Detroit News headline
1913 black ribbon

To the memory of those who never reached port,
the families they left behind,
and the survivors who told the tale.

Throughout history many devastating storms have blasted through the Great Lakes, each having its own unique characteristics, however it's the deadly gale that ravaged the lakes in November, 1913, that has rightfully earned the title "King of Storms." No other in recorded history has been so terrific in force, covered such an extended area or continued with sustained high wind velocity for such length of time.

November 6, 1913

The record breaking shipping season was coming to a close and ports all around the lakes were a hive of activity; each captain and crew anxious to get one of the last trips of the season underway while the weather was still favorable. The J. H. Sheadle was at Fort William taking on a cargo of wheat along with the Canadian freighters Wexford and James C. Carruthers. The Wexford left Fort William at noon followed by the Sheadle at 8:00 p.m. The James C. Carruthers followed later that night with 370,000 tons of grain filling her hold. The package freighter Regina was docked at Sombra, Ontario taking on her cargo of hay. The Charles S. Price and Isaac M. Scott were loading coal at Ashtabula, while the John A. McGean loaded coal at Sandusky.

The temperature had been unseasonably warm with Ohio newspapers reporting "the warmest November days in years," but that was going to change quickly. Even so, the weather forecast wasn't unusual for the time of year. Moderate to brisk winds with rain were predicted for that night or Friday on the upper lakes, with fair to unsettled weather on the lower lakes, including southern Lake Huron. In 1913, with weather forcasting still in its infancy, there was no way to predict the enormity of the hell-bender that was taking aim on the Great Lakes region.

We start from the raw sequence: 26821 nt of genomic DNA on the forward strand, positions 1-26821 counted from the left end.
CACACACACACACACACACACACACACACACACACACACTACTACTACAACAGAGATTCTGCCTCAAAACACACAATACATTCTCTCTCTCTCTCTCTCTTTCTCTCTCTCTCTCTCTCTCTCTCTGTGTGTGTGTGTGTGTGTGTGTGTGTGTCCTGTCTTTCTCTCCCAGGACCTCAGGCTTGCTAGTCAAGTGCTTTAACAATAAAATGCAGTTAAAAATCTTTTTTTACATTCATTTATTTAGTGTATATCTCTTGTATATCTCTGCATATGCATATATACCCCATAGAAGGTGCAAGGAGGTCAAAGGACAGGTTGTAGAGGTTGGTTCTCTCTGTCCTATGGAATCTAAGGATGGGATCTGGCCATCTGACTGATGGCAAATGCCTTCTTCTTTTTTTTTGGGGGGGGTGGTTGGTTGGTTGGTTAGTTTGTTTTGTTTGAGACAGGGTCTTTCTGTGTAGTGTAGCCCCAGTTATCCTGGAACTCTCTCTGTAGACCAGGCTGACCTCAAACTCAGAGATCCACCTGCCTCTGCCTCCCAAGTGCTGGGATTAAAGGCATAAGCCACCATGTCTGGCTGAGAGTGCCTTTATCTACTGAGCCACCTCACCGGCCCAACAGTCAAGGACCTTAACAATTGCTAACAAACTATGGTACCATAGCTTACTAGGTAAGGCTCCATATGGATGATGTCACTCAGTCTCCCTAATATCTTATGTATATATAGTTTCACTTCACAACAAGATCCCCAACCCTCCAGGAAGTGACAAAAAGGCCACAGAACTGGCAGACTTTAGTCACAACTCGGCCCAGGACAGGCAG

The barometer began falling that evening as the storm was first felt over western Lake Superior. After midnight the southeast wind shifted to a vicious northerly gale. Before the four day storm was over the Great Lakes region would be ravaged by the deadliest monster ever seen. Over 250 people would lose their lives as over two dozen vessels were wrecked or driven ashore and shorelines were strewn with wreckage and bodies from another 12 vessels, four of which have yet to be found.

The steamer Cornell, upbound and about 50 miles west of Whitefish Point, reported encountering an unusually high northwest sea just prior to the wind shift. Commanded by Capt. John Noble, the Cornell suffered heavy damage and survived the storm only by dragging her anchors with her engines running at full speed ahead.

Nov. 6 | Nov. 7th | Nov. 8th | Nov. 9th 

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